Wednesday, April 24, 2024

THE ISSUE: No business as usual for corporate players

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Should corporate directors and executives pay more attention to their liability?

The duties and responsibilities of corporate directors and executives are many and varied. Depending on what transpires in the execution of their mandate, these individuals operate in an environment that is potentially costly.

Corporate governance has always been important, even if it did not go by that phrase many years ago. It has evolved in recent years, influenced by the changing business landscape, requirements from regulators, and in some instances a reaction to some corporate financial scandals.

In such an environment, the need for executive and non-executive directors, and officers from the chief executive officer down, to ensure they are not personally exposed to liabilities, especially the financial variety, is important.

It is only now coming to attention in Barbados through the efforts of a group of leading players in the insurance industry, but insuring against such potential calamities is something that is a feature of a number of other markets.

In essence, directors and officers’ insurance coverage protects these individuals against damages caused by negligence or wrongful acts while executing their duties. It also covers business expenses incurred when defending lawsuits caused from alleged wrongful acts by its directors and officers.

Commenting on the issue, the Insurance Bureau of Canada said: “Directors and officers have a duty to exercise due diligence in overseeing the management of the organisation that they serve. They are required to act in good faith and in the best interest of the organisation. Claims or potential claims must be promptly reported.

“Organisations with paid or volunteer boards should be aware that directors and officers have very specific duties and obligations. Directors and officers should be given all of the appropriate information that is required to perform their duties effectively.”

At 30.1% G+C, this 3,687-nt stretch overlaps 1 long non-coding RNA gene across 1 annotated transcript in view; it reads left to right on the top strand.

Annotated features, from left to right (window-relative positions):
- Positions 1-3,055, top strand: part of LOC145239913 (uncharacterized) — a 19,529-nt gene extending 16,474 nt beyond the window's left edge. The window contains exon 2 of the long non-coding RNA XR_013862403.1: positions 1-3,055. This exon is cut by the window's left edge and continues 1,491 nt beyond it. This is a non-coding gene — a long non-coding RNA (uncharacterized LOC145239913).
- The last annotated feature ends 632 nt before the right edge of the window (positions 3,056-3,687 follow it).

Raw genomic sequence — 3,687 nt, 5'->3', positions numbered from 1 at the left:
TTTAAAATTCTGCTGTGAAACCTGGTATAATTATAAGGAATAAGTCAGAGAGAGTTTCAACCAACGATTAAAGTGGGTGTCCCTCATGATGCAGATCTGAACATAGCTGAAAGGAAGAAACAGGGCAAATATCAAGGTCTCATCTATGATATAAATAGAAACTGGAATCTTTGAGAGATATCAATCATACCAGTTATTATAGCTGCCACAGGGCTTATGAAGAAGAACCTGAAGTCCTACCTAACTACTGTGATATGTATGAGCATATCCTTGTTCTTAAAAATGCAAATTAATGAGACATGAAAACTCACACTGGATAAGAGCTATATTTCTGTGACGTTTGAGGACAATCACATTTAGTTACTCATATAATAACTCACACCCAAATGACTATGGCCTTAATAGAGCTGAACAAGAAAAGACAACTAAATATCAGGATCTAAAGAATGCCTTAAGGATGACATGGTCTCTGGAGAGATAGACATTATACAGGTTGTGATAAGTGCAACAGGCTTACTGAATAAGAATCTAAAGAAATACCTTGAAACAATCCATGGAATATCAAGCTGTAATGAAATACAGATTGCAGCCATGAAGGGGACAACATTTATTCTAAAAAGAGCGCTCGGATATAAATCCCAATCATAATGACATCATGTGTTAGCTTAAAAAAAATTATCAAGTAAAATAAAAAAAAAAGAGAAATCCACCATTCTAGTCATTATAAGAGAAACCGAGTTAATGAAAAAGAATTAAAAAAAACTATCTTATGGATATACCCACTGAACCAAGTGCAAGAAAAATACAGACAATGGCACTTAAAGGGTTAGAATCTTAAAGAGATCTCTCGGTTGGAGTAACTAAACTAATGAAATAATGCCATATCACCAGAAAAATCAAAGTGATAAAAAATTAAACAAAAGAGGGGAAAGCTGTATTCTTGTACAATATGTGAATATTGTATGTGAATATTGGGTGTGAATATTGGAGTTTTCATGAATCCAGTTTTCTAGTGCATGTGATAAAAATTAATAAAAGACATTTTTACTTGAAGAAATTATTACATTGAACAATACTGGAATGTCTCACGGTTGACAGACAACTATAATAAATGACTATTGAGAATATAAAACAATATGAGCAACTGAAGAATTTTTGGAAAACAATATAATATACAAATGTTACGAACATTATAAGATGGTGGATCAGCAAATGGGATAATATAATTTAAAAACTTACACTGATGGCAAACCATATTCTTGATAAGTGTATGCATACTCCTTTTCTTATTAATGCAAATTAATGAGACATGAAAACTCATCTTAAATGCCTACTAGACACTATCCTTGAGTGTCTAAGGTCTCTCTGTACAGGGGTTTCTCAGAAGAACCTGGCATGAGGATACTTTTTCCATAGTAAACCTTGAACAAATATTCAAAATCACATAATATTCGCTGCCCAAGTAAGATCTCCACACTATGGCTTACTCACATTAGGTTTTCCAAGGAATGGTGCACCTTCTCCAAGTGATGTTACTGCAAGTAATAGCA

While new to Barbados, such issues have been in the forefront of countries in Latin America for some time. In a 2011 interview with Financier Worldwide, Alejandro M. Guerrero, of insurance broking and risk management firm Marsh, said: “There are clear indicators that [directors and officers]s are facing more personal liability cases”.

“We carry registers of cases along with several insurers and the number of cases is growing. We do not consider that exposures have necessarily increased; instead it is the awareness of claimants that is causing the increase,” he said.

“More often than before we find that cases that normally would have been addressed solely to the companies are now including the [directors and officers] as well, as a strategy to generate more attention and obtain higher or faster settlements.”

Asked about the types of claims that were being brought against directors and officers, Guerrero said: “We still see employee-related claims topping the list of claims involving [directors and officers], with consumers claims close behind. There have been some claims related to allegations of lack of compliance with new administrative rules, such as money laundering procedures and other types of financial transactions under enhanced scrutiny by government authorities.”

Information published two months ago by blog.willis.com showed Barbados and the region were now playing catch up with directors and officers liability insurance. It said Lloyd’s of London began writing such coverage in the 1930s following the Wall Street crash of 1929 and the introduction of United States securities laws in 1933 and 1934.

For the next three decades, however, it remained a niche class of insurance. This changed in the 1960s when, resulting from new interpretations of corporate law in the United States (US), directors and officers themselves could more easily be held liable for the results of their actions.

After directors and offices liability insurance entered the “mainstream” of US in the late 1970s, it did likewise in the United Kingdom, Canada, South Africa, Australia, Ireland and Israel in the early 1980s. Later that decade, France, Belgium, the Netherlands, Spain and Switzerland also began introducing such coverage. It spread to the rest of continental Europe and Japan in the early 1990s.

It is estimated that in these countries nearly all publicly traded companies have some degree of directors and officers liability insurance cover. It was therefore only matter of time before Barbados and the Caribbean got on board.

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